U.S. car buyers are tapping the brakes.
Sales of cars, trucks and SUVs fell 6 percent last month, to 1.54 million, according to AutoData Corp. It was the biggest monthly drop in nearly six years. The decline was unusual for May, a month when Americans typically buy cars ahead of summer road trips.
Most major automakers reported lower sales. General Motors' sales fell 18 percent, Ford's slipped 6 percent and Toyota's sales dropped 10 percent compared with the same month a year ago. Volkswagen's sales sank 17 percent. Fiat Chrysler and Subaru bucked the trend, with sales up 1 percent each, and Hyundai's sales jumped 12 percent.
The declines could be a sign that U.S. auto sales are finally reaching a plateau after six straight years of growth — a streak not seen since the 1920s. Sales rose 6 percent between 2014 and 2015 but are only up 1.2 percent so far this year.
The May results were enough for LMC Automotive, a forecasting firm, to lower its full-year sales prediction to 17.7 million, down from its previous target of 17.8 million.
Other analysts were quick to point out that even if sales have hit a plateau, they can still break last year's record of 17.5 million.
"The sky is not falling," said Michelle Krebs, a senior analyst with Autotrader.com.
Flattening sales could be good for consumers, at least in the short term. Automakers are offering more discounts in order to keep sales growing. Car-buying site TrueCar.com estimated that incentive spending rose 7 percent in May, to average of $3,034 per vehicle.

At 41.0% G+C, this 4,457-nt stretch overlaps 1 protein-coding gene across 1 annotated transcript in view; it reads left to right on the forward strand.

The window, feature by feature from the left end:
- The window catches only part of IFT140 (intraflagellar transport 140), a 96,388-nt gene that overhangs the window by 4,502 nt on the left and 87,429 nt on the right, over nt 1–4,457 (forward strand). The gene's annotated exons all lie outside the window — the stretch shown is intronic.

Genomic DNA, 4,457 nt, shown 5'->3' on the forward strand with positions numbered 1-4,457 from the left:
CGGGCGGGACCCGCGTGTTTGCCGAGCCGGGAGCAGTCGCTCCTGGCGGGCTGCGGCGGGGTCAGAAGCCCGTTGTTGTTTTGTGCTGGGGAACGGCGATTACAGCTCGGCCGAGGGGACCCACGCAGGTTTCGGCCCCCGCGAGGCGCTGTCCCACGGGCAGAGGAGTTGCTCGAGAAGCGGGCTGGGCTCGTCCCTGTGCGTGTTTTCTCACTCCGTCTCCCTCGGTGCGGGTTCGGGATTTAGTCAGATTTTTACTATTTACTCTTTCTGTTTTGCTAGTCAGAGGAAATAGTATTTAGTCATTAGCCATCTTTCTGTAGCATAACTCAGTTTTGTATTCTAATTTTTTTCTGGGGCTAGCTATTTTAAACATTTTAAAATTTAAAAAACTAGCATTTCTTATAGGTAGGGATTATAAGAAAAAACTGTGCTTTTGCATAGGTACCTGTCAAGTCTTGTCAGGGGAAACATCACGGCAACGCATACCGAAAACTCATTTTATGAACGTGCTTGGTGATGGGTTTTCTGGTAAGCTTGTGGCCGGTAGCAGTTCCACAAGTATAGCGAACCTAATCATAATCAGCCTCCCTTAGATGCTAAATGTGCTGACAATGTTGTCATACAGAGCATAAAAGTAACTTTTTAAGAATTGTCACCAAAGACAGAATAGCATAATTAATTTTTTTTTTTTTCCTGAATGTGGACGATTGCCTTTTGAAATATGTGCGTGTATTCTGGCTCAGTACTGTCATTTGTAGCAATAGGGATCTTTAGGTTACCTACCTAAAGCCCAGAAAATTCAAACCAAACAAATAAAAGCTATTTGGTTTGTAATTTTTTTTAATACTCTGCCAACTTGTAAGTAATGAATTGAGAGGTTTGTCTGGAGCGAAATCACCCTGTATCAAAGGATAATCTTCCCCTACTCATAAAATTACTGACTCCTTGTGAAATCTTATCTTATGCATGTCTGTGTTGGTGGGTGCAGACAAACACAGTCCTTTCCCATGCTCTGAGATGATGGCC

But those discounts can hurt resale values and automakers' profits, so companies have to be careful as they deal with a dip in demand.
Shares of both GM and Ford fell around 3 percent Wednesday, reflecting investors' fears that the companies can no longer count on easy U.S. sales increases. GM's shares closed at $30.22 while Ford ended the day at $13.11.
This May also had one less weekend than last May, which could account for some of the decline. Ford said sales were strong over Memorial Day weekend.
At General Motors Co., the Chevrolet and Buick brands saw big declines. Sales of the Chevrolet Silverado pickup, the company's best-seller, dropped 13 percent. GM blamed tight supplies of new products, including the Chevrolet Cruze small car, as well as planned reductions in sales to rental car fleets. GM's rental car sales were down 49 percent.
Ford Motor Co. said sales of its F-Series pickup rose 9 percent and its luxury Lincoln brand saw a 7 percent sales increase. But that couldn't make up for a 26-percent decline in car sales. Ford's SUV sales were flat. Ford's overall sales dropped 6 percent to 235,997.
Toyota Motor Corp. said sales of cars dropped 16 percent while SUV and truck sales fell 2.5 percent. Sales of the Prius hybrid plummeted 36 percent.
Honda Motor Co. said sales fell 5 percent. Honda brand sales fell just 3 percent, and the HR-V subcompact SUV saw a 15 percent sales gain. But sales at the Acura division dropped 20 percent.
Nissan Motor Co.'s sales fell 1 percent, to 133,496. Sales of Nissan and Infiniti trucks and SUVs rose 6 percent, but car sales fell.
Volkswagen brand sales dropped 17 percent, to 28,779 as the fallout continues from the German automaker's diesel emissions cheating scandal.
Revamped SUVs helped Hyundai sales rise 12 percent, to 71,006. Sales of the Santa Fe SUV more than doubled over last year.
Fiat Chrysler sold just over 204,000 vehicles for its best May in 11 years. The all-SUV Jeep brand led the way with sales up 14 percent. But Chrysler brand sales fell 19 percent as car sales faltered. Ram pickup sales fell 3 percent.
Subaru's sales also rose 1 percent, to 50,083. Sales of its best-seller, the Forester SUV, were up 1 percent.